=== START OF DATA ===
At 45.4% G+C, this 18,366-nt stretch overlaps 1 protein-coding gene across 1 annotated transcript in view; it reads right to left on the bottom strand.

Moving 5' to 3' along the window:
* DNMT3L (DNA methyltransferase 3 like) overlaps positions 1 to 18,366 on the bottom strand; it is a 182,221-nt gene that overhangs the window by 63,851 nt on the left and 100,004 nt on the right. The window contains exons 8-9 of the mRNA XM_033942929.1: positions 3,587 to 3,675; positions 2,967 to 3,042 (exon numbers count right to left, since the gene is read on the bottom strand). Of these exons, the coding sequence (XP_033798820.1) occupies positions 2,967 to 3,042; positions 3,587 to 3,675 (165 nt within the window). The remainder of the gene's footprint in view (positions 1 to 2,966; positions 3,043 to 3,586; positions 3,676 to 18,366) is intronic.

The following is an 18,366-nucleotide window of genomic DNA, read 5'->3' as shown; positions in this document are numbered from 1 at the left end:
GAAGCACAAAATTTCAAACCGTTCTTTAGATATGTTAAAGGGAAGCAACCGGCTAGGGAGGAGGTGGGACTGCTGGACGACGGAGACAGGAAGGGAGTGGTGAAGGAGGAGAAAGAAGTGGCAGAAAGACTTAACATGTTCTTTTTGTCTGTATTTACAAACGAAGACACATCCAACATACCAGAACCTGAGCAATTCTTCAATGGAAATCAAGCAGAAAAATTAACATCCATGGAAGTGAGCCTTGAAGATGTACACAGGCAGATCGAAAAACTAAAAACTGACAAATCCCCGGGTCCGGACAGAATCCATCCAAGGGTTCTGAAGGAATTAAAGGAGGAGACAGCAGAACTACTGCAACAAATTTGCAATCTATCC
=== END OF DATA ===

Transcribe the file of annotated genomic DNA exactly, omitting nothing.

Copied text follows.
At 45.4% G+C, this 18,366-nt stretch overlaps 1 protein-coding gene across 1 annotated transcript in view; it reads right to left on the bottom strand.

Moving 5' to 3' along the window:
* DNMT3L (DNA methyltransferase 3 like) overlaps positions 1 to 18,366 on the bottom strand; it is a 182,221-nt gene that overhangs the window by 63,851 nt on the left and 100,004 nt on the right. The window contains exons 8-9 of the mRNA XM_033942929.1: positions 3,587 to 3,675; positions 2,967 to 3,042 (exon numbers count right to left, since the gene is read on the bottom strand). Of these exons, the coding sequence (XP_033798820.1) occupies positions 2,967 to 3,042; positions 3,587 to 3,675 (165 nt within the window). The remainder of the gene's footprint in view (positions 1 to 2,966; positions 3,043 to 3,586; positions 3,676 to 18,366) is intronic.

The following is an 18,366-nucleotide window of genomic DNA, read 5'->3' as shown; positions in this document are numbered from 1 at the left end:
GAAGCACAAAATTTCAAACCGTTCTTTAGATATGTTAAAGGGAAGCAACCGGCTAGGGAGGAGGTGGGACTGCTGGACGACGGAGACAGGAAGGGAGTGGTGAAGGAGGAGAAAGAAGTGGCAGAAAGACTTAACATGTTCTTTTTGTCTGTATTTACAAACGAAGACACATCCAACATACCAGAACCTGAGCAATTCTTCAATGGAAATCAAGCAGAAAAATTAACATCCATGGAAGTGAGCCTTGAAGATGTACACAGGCAGATCGAAAAACTAAAAACTGACAAATCCCCGGGTCCGGACAGAATCCATCCAAGGGTTCTGAAGGAATTAAAGGAGGAGACAGCAGAACTACTGCAACAAATTTGCAATCTATCC